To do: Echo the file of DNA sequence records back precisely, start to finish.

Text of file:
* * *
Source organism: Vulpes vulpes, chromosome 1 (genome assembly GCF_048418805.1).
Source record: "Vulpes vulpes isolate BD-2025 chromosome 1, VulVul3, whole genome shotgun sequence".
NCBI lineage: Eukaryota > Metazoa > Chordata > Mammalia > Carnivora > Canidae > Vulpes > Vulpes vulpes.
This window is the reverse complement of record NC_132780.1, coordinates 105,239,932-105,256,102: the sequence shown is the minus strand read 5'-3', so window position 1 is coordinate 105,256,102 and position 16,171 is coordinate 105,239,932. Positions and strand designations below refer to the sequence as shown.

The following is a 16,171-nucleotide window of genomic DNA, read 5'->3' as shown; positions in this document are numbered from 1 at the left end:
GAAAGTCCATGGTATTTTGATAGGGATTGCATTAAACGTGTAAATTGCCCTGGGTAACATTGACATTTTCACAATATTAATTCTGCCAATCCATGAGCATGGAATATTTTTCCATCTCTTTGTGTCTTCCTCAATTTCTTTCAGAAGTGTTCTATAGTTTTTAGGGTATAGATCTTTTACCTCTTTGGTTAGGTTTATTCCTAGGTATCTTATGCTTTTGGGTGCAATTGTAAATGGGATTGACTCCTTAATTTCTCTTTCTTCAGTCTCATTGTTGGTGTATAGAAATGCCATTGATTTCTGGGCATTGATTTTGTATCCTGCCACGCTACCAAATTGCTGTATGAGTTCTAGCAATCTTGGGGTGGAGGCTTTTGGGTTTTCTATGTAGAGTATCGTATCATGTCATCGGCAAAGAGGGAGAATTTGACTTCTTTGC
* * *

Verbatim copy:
Source organism: Vulpes vulpes, chromosome 1 (genome assembly GCF_048418805.1).
Source record: "Vulpes vulpes isolate BD-2025 chromosome 1, VulVul3, whole genome shotgun sequence".
NCBI lineage: Eukaryota > Metazoa > Chordata > Mammalia > Carnivora > Canidae > Vulpes > Vulpes vulpes.
This window is the reverse complement of record NC_132780.1, coordinates 105,239,932-105,256,102: the sequence shown is the minus strand read 5'-3', so window position 1 is coordinate 105,256,102 and position 16,171 is coordinate 105,239,932. Positions and strand designations below refer to the sequence as shown.

The following is a 16,171-nucleotide window of genomic DNA, read 5'->3' as shown; positions in this document are numbered from 1 at the left end:
GAAAGTCCATGGTATTTTGATAGGGATTGCATTAAACGTGTAAATTGCCCTGGGTAACATTGACATTTTCACAATATTAATTCTGCCAATCCATGAGCATGGAATATTTTTCCATCTCTTTGTGTCTTCCTCAATTTCTTTCAGAAGTGTTCTATAGTTTTTAGGGTATAGATCTTTTACCTCTTTGGTTAGGTTTATTCCTAGGTATCTTATGCTTTTGGGTGCAATTGTAAATGGGATTGACTCCTTAATTTCTCTTTCTTCAGTCTCATTGTTGGTGTATAGAAATGCCATTGATTTCTGGGCATTGATTTTGTATCCTGCCACGCTACCAAATTGCTGTATGAGTTCTAGCAATCTTGGGGTGGAGGCTTTTGGGTTTTCTATGTAGAGTATCGTATCATGTCATCGGCAAAGAGGGAGAATTTGACTTCTTTGC